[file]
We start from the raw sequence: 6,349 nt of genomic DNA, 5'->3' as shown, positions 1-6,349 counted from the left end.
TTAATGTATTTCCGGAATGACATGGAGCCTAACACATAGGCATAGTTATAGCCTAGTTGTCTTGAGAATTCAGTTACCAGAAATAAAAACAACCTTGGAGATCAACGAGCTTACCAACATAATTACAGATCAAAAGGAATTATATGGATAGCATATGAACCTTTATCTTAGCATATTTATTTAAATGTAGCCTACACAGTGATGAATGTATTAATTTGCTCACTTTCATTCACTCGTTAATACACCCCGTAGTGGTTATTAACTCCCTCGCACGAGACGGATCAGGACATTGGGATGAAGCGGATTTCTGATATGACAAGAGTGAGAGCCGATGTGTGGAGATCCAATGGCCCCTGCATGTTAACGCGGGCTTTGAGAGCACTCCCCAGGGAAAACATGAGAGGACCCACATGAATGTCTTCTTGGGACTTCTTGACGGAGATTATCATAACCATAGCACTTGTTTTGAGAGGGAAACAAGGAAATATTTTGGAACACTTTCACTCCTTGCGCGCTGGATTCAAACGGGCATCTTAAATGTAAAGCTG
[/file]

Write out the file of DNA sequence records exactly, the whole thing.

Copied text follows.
We start from the raw sequence: 6,349 nt of genomic DNA, 5'->3' as shown, positions 1-6,349 counted from the left end.
TTAATGTATTTCCGGAATGACATGGAGCCTAACACATAGGCATAGTTATAGCCTAGTTGTCTTGAGAATTCAGTTACCAGAAATAAAAACAACCTTGGAGATCAACGAGCTTACCAACATAATTACAGATCAAAAGGAATTATATGGATAGCATATGAACCTTTATCTTAGCATATTTATTTAAATGTAGCCTACACAGTGATGAATGTATTAATTTGCTCACTTTCATTCACTCGTTAATACACCCCGTAGTGGTTATTAACTCCCTCGCACGAGACGGATCAGGACATTGGGATGAAGCGGATTTCTGATATGACAAGAGTGAGAGCCGATGTGTGGAGATCCAATGGCCCCTGCATGTTAACGCGGGCTTTGAGAGCACTCCCCAGGGAAAACATGAGAGGACCCACATGAATGTCTTCTTGGGACTTCTTGACGGAGATTATCATAACCATAGCACTTGTTTTGAGAGGGAAACAAGGAAATATTTTGGAACACTTTCACTCCTTGCGCGCTGGATTCAAACGGGCATCTTAAATGTAAAGCTG